There is no denying that America’s love of automobiles has shaped the design of our entire nation. Urban design serves the transportation habits of citizens, and as more and more people take to electric bikes, we’re bound to see more cyclist-friendly infrastructure. More bike lanes, more bike corrals, and more bike paths.
Hopefully, we’ll also see more specific policies regarding this form of transportation. This brings us to our final point.
The Ongoing Question of Electric Bikes and Safety
The rise of electric bikes holds great promise for environmental health and the quality of life in our major cities. That said, the meteoric rise of this new technology has revealed some major kinks in the system, most of which center around the topic of safety.
Cities all over the globe are quickly learning that e-bikes call for more regulation than regular bicycles . . . and perhaps more education for the general public. China has famously struggled with safety issues as urban commuters got on board with the e-bicycle revolution seemingly overnight. With no laws, no regulations, and no major changes in infrastructure, many Chinese cities ultimately banned e-bikes due to high incidents of related traffic accidents and fatalities. While the outcome has not been quite so dramatic in other urban areas, every city now grapples with the question of licensing, traffic laws, and other safety matters. How do we regulate a vehicle that’s definitely not a motorcycle but is still technically a motor vehicle?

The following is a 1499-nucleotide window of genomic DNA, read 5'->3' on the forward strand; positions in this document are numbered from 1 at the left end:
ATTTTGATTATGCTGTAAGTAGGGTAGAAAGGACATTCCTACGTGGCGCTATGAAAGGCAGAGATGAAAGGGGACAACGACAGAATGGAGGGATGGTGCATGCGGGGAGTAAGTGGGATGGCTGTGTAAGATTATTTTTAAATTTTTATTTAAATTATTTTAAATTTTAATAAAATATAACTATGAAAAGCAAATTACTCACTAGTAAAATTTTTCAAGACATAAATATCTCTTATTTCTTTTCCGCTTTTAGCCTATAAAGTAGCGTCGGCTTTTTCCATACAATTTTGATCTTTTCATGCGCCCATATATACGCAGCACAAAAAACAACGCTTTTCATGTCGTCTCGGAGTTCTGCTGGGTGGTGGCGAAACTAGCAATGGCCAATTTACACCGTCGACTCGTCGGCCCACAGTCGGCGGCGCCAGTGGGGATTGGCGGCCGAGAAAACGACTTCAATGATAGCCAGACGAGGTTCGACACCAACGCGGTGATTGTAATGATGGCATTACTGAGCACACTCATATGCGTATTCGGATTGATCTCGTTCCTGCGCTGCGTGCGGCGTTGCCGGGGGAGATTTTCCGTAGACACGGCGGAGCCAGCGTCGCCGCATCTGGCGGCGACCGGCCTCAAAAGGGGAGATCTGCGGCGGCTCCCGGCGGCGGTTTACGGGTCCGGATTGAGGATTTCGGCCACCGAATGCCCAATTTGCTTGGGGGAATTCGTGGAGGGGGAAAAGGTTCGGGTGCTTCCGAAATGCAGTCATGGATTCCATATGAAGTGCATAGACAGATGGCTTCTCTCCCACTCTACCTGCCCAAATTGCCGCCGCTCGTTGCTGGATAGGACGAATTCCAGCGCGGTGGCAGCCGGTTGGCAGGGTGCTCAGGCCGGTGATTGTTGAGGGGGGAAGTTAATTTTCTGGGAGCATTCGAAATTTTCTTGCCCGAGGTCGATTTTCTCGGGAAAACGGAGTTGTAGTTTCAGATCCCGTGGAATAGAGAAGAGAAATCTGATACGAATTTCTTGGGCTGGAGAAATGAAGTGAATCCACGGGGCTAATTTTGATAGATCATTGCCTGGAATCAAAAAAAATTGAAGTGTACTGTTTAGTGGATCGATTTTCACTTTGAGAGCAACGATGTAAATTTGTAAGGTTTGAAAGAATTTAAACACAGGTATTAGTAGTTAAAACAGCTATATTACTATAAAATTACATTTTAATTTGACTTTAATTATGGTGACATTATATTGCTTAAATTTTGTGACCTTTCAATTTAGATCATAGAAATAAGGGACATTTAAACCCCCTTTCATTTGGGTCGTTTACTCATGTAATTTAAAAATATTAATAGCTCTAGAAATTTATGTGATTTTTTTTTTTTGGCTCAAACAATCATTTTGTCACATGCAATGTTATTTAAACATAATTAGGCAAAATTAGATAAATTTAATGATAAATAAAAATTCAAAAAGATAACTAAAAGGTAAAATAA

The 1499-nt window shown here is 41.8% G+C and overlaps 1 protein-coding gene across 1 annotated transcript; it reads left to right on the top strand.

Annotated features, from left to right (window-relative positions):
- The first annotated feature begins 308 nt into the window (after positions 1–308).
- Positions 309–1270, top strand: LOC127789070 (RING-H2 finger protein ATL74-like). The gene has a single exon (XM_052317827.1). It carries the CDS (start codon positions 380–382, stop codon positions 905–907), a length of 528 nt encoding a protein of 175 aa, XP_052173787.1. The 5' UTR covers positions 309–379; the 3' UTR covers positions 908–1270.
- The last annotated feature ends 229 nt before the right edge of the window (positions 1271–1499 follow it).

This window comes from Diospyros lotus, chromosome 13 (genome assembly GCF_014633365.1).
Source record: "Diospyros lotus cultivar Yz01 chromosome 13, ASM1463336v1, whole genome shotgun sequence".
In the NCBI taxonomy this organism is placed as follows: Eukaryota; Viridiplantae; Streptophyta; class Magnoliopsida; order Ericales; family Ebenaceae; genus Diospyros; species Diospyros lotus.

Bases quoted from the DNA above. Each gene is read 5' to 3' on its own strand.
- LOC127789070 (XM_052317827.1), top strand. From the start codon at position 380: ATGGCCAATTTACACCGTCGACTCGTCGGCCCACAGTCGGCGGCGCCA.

As it currently stands, it seems most cities will choose to find their way rather than dismiss electric bikes altogether. In an age when the environmentally conscious are working overtime to effectively market greener lifestyles, the mere design of the e-bike represents a practical, workable solution. It presents the potential for real progress . . . fast progress.
Are Electric Bikes for You?
What about you? Have you taken an electric bike for a spin, yet?
If you’re curious, we invite you to search for an electric bike rental in your area. The listers on Spinlister are local cyclists and bike shops with quality bikes to share . . . and probably a few pointers on riding electric around town. Or, if you own an electric bike, consider listing your own ride, earning some cash, and making two-wheeled travel even more accessible in your town.
Either way, we’re here to help get more wheels on the road.